Special Guests: Todd Buchholz - Former White House Economic Policy Director

NEIL CAVUTO, HOST: Anyway, my next guest says if the economy is such a big deal in New Hampshire, where I think as Martha was pointing out earlier as well, the state has been doing pretty well, that has got to be a worry for the president of the United States.

Todd Buchholz is a top economic adviser to George Bush Senior. Todd, I'm Barack Obama. I am looking at that in the state with unemployment barely at five percent. I should be a rock star. But in that state, I'm not. What is going wrong?

TODD BUCHHOLZ, FORMER ECONOMIC ADVISER TO PRESIDENT GEORGE H.W. BUSH: Well, look five percent or so in New Hampshire. Look at these swing states that the president will have to compete in. Florida roughly 10 percent unemployment; North Carolina about 10 percent; California, Illinois all about 10 percent unemployment.

So The president can't relax much about anything these days, if he really cares about getting reelected.

CAVUTO: So I noticed in Iowa too, which had a lower than the national average unemployment rate, stronger than average individual state GDP or growth in that state -- in other words, these are two relatively stronger than the rest of the country states. They are concerned about the economy. They're concerned about how things are going.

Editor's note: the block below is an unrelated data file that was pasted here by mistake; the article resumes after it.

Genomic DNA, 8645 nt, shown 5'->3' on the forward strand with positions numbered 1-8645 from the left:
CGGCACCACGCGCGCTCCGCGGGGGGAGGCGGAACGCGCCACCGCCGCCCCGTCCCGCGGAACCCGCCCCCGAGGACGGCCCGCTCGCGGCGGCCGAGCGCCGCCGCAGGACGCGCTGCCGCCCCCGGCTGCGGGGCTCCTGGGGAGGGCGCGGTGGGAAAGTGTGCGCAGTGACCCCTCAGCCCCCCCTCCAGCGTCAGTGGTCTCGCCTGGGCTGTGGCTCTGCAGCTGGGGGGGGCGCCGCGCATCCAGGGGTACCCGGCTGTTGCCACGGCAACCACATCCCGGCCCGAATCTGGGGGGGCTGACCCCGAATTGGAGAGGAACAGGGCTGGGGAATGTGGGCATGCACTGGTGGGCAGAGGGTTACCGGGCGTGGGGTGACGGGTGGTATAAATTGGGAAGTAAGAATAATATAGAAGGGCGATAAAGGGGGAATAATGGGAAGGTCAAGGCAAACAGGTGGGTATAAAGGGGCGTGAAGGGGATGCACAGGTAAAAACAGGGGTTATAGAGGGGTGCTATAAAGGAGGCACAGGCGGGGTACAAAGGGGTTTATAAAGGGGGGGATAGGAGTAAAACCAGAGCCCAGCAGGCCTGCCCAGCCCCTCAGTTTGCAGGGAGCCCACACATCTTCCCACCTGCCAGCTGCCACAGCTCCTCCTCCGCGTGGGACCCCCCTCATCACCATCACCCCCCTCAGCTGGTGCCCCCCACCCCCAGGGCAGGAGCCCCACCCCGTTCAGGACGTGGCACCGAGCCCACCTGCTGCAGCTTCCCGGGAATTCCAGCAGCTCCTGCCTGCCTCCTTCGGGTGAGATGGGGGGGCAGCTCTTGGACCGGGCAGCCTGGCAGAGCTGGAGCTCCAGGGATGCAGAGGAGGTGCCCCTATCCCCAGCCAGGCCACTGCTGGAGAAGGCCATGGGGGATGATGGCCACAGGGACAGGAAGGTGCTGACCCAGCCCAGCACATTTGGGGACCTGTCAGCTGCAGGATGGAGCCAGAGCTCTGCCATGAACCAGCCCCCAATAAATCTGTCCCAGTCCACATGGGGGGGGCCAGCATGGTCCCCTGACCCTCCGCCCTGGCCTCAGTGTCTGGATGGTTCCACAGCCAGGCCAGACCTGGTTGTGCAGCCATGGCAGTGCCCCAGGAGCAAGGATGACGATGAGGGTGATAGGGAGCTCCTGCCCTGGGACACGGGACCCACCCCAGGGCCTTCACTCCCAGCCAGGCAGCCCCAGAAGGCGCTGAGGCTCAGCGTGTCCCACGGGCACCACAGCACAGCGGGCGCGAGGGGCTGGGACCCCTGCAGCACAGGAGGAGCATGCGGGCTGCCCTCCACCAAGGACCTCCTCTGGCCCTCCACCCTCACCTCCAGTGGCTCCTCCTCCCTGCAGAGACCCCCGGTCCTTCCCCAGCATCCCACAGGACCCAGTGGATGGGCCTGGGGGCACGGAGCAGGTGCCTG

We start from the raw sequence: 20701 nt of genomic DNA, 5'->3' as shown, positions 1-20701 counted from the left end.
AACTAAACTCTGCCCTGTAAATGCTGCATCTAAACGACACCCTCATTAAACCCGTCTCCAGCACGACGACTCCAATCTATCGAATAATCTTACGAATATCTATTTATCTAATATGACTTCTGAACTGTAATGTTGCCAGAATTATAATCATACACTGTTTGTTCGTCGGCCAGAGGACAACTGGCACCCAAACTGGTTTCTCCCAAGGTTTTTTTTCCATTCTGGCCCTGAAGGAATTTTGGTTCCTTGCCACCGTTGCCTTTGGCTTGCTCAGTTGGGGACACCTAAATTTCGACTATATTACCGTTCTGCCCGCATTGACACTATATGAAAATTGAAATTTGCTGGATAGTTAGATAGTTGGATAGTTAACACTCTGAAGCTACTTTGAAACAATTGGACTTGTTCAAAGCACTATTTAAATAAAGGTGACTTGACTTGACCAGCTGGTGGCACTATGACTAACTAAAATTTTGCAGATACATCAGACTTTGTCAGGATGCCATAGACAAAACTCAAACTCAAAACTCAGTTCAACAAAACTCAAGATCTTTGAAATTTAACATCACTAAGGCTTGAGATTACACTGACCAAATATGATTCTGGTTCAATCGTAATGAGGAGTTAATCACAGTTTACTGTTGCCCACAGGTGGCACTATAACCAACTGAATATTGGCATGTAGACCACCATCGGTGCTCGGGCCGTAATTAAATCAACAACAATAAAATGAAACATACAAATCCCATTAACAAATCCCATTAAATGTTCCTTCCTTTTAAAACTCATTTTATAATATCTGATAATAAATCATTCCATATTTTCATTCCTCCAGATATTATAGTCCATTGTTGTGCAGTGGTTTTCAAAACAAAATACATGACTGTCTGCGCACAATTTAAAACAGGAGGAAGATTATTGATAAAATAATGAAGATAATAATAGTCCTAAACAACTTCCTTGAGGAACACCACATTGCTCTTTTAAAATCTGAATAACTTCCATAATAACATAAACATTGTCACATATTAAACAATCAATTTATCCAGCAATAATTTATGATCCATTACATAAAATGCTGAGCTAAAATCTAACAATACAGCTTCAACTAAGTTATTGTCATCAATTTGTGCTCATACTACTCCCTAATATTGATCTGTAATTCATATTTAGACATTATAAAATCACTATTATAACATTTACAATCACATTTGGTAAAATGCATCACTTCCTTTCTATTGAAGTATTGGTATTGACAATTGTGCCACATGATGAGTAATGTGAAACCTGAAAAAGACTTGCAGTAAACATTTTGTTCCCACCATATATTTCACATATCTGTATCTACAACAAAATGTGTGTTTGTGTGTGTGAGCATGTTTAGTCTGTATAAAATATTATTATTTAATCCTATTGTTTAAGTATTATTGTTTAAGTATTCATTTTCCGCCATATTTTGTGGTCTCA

You wouldn't expect that in states that are doing this well. So I am wondering for the Republicans, how do they or do they take advantage of that?

BUCHHOLZ: Well, the U.S. economy is not in good shape. And even those people who are doing relatively well, those people who have jobs or live in states that doing fairly well, they know that something is wrong. They know that something is rotten in Washington.

They know that the economy is not performing as well as it should. And they know the U.S. is not competing as well as it should. And there's more than a strong suspicion that the president's policies haven't helped very much on this front.

So the president is going to get some blame for this. It's very difficult for the president to distract the American people from this central problem. Look at it this way: back in 1992 when George Herbert Walker Bush was defeated by Bill Clinton, and James Carville had that famous model, "it is the economy, stupid," the national unemployment rate was about 7.4 percent, significantly better than it is today.

Even at 7.5 percent, President Bush couldn't escape the attacks. I think President Obama will be under heavy attack and justifiably so.

CAVUTO: We will watch. We will see. Todd, good seeing you. Happy new year.

BUCHHOLZ: Good to be with you.

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